The State of Higher Education in Nigeria
In 1970 the Ashby Commission made a recommendation that 7,500 student be enrolled in Nigeria universities.  But the facts on ground revealed an explosion of 15,272, twice the recommendation.  The admission distribution was as follows: ABU (Zaria) 2,689, UNN (Nsuka) 2,929, Ife 2,413, Unibadan 3,655 and Unilag 2,536. By 1993 the enrolment of Nigeria universities has risen to 97,000 (Baikie, 2002). As pointed out in this report the violation of the recommended enrolment figure by Nigeria universities marked the beginning of a lack of funds in university funding. Funding was expected to grow with population expansion.  The question that people are asking is why should universities that had facilities for only 7,500 students admit 15,272, twice the target? However, the admission was based on the reality on ground.  Take for instance, the UNESCO report of 1985 as in Baikie (2002:269), projected an enrolment into Nigeria’s educational systems as follow: Primary Schools 13.6 million, Secondary schools 2.24 million and Universities 130,000. These figures when compared with the Nigerian population of 120 million at that time, was too small to be contemplated.  When one looks at the demand for university education it is evident that our universities cannot cope, neither can they absorb even a quarter of the number seeking admission as shown in the table below.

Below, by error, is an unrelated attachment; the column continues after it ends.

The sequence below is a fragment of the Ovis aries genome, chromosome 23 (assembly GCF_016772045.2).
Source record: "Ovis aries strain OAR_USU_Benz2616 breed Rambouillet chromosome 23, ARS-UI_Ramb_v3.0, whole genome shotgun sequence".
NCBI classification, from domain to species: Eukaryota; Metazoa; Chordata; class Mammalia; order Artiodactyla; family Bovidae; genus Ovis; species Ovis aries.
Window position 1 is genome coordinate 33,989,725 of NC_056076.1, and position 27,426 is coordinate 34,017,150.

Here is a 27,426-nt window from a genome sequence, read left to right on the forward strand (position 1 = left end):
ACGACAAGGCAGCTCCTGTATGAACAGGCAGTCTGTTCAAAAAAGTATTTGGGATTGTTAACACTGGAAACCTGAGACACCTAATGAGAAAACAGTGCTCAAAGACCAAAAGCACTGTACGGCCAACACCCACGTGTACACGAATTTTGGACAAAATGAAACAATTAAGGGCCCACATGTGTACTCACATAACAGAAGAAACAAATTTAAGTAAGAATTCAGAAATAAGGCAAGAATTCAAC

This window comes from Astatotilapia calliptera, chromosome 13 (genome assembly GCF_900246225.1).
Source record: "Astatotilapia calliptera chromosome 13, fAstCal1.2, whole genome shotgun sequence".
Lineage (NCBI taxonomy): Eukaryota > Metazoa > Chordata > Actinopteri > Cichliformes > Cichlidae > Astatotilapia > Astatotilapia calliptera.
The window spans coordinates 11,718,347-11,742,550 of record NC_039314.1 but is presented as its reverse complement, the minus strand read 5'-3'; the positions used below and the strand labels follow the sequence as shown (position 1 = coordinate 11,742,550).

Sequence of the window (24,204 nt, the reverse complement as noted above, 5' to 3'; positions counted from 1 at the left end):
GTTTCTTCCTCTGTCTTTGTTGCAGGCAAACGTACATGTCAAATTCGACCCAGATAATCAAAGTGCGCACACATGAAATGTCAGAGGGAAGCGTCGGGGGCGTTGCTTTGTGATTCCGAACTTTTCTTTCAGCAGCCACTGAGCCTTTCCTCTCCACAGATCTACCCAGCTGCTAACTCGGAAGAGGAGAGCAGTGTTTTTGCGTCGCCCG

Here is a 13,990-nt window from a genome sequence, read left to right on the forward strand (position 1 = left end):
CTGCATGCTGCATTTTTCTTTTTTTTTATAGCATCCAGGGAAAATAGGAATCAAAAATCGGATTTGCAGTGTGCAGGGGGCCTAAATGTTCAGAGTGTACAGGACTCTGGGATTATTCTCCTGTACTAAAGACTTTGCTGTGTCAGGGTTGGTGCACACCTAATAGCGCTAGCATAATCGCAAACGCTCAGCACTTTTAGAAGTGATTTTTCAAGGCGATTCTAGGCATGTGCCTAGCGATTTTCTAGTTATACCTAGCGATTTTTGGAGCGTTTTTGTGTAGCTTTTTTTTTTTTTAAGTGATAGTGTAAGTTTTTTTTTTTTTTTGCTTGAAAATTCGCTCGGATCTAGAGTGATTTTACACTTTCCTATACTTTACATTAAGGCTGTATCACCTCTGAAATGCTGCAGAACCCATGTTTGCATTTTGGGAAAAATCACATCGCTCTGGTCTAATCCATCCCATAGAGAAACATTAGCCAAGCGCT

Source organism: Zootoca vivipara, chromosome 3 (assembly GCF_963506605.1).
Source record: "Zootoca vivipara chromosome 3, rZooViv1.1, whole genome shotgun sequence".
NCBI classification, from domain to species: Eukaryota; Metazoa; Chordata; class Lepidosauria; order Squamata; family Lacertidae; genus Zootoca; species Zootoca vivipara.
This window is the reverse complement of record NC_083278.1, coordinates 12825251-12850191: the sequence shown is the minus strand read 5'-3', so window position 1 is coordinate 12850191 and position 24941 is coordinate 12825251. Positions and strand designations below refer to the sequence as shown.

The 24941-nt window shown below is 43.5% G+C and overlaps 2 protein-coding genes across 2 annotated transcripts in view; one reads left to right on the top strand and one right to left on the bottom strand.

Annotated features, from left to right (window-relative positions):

Table 1: Pattern of application and admission into Nigerian Universities 1999 – 2005
YearNo. of candidates
seeking admission
 No. admittedPercentage of admission of candidates that applied

Source: JAMB quoted in Kajuru (2011)
This table shows that less than 15 percent of the candidates secured admission into Nigerian universities. Year in year out there is always a stampede into higher education in Nigeria as the result of the mounting pressures for admission.  The admission exercise is always hectic as can be seen in what transpired at ABU for the last 5 years.
Table 2: Admission into ABU 2006 - 2010
YearCandidates seeking admissionAdmittedPercentage of admission of candidates that applied
Source: Academic Office, Ahmadu Bello University, Zaria